Simon Göss breaks down the totals and additions for electricity generation in China. In 2019 the total reached 7,325 TWh (more than twice Europe’s) after adding 330 TWh (more than half Germany’s total). Of that 330 TWh, 120 TWh came from thermal (90%+ coal). But the numbers were dominated by renewables (hydro, wind, solar) which added almost 160 TWh. Though that’s the third year of declining renewables additions, wind and solar curtailment is improving: 4% and 2% respectively, compared to 10% in 2016-17. Though renewable generation grew so did demand, hence its share of total electricity generation stayed steady at 26%. Meanwhile, nuclear added over 50 TWh in 2019. Göss adds electric vehicles to his review. At year’s end there were 3.8m EVs on Chinese roads (more than double the US’s). Year-on-year sales dipped slightly to 1.2m (over 50% of global sales). He notes China’s 14th Five-Year-Plan is now being drafted. It’s sheer size and ambition means all eyes will be on what and how much support is given to renewables and EVs.
All in all, the total new electricity generation in China in 2019 was 330 TWh. Renewable energies dominated the new generation. China is still at the forefront of selling electric vehicles.
The entire new electricity generation in China during 2019 amounted to 330 TWh. Renewables in China made up a larger part of the additional generation in 2019 than new generation from coal. Besides that sales of electric vehicles slowed down slightly compared to the year before. However, Chinese sales still make up more than half of the global in 2019.
New generation from renewables higher than from coal
With the preliminary data of the Chinese electricity system 2019 being available at China Energy Portal, we shed some light on the ongoing changes of China´s energy system transformation. The share of thermal generation (more than 90 per cent of which is coal) fell to below 70 per cent the first time as figure 1 shows.
China´s electricity generation grew by 330 TWh during last year. This corresponds to more than half of the entire German electricity generation during 2019. The power plant fleet of China generated 7,325 TWh last year: more than twice the entire European generation.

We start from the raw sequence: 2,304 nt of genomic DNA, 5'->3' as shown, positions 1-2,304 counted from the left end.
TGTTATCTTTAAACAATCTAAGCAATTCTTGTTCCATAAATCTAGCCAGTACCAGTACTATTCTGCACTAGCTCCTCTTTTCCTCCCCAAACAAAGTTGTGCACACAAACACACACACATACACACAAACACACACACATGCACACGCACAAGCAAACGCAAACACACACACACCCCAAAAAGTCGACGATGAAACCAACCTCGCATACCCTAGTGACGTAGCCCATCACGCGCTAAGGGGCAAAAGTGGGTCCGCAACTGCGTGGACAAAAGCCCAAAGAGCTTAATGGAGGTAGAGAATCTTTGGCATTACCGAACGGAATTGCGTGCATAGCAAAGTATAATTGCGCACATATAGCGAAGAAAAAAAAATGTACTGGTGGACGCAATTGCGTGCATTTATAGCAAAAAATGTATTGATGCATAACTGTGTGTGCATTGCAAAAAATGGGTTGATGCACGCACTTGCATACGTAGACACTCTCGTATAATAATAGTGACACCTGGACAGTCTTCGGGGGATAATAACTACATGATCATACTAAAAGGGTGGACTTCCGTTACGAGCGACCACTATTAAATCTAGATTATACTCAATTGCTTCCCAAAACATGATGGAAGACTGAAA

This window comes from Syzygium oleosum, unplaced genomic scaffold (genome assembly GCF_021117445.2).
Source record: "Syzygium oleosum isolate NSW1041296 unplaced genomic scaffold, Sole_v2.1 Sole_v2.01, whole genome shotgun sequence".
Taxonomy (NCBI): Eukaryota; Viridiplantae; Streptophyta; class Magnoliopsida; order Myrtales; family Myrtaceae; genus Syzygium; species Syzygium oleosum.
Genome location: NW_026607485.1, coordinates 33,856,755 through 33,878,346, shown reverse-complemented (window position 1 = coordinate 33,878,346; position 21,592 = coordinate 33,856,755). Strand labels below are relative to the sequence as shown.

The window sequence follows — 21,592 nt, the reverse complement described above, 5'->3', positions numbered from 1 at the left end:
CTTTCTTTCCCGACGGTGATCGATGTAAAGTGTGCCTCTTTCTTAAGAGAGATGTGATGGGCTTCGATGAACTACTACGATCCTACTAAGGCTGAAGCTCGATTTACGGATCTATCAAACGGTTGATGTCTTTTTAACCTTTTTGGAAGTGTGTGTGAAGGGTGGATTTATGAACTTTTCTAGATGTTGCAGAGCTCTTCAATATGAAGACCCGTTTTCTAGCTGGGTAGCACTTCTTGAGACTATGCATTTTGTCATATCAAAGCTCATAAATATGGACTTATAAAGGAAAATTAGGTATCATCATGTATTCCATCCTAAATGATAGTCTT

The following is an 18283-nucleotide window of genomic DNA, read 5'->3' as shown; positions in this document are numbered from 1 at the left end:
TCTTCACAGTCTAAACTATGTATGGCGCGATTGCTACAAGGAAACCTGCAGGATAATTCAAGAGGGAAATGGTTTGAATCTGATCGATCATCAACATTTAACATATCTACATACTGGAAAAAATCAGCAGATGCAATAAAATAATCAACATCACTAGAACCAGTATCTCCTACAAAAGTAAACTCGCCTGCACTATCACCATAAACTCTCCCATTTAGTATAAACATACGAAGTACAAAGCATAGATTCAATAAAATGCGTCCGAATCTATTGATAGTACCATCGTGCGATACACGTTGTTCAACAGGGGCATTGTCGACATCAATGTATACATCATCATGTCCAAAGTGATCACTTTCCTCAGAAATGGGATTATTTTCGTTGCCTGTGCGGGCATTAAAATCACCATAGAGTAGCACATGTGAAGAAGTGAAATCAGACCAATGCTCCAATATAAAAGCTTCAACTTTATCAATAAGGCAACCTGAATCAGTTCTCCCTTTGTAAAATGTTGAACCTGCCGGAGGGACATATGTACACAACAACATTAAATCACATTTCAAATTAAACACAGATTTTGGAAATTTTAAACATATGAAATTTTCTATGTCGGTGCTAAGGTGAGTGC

Out of the 330 TWh new generation 120 TWh came from thermal power plants, primarily coal. Meanwhile renewables including hydro added almost 160 TWh. The remaining increase was provided by seven new nuclear plants that went fully online in China last year. Figure 2 depicts the annual change in generation from different technologies between 2018 and 2019.
Clearly thermal and hydro generation grew from a high base, while the new electricity generation from wind and solar are far greater on a percentage basis. With an increase of almost 20 per cent generation from nuclear also grew considerably during 2019. Figure 3 exemplifies this.
Renewable capacities grew slower than before
Despite the higher generation from renewables in 2019 compared to 2018, the newly added capacity of hydro, wind and solar PV reached the lowest level since 2014. While new wind power capacity etched up to 26 GW, the new capacity of solar went down by one third. Figure 4 depicts the annual capacity additions of hydro, wind and solar since 2011.
In 2019 “only” 30 GW of new solar power plants were installed in the East Asian country. This was due to the fact that supporting policies for solar PV have been decreased. A more detailed analysis of the policy changes can be found in this article.
…but Curtailment achieved record lows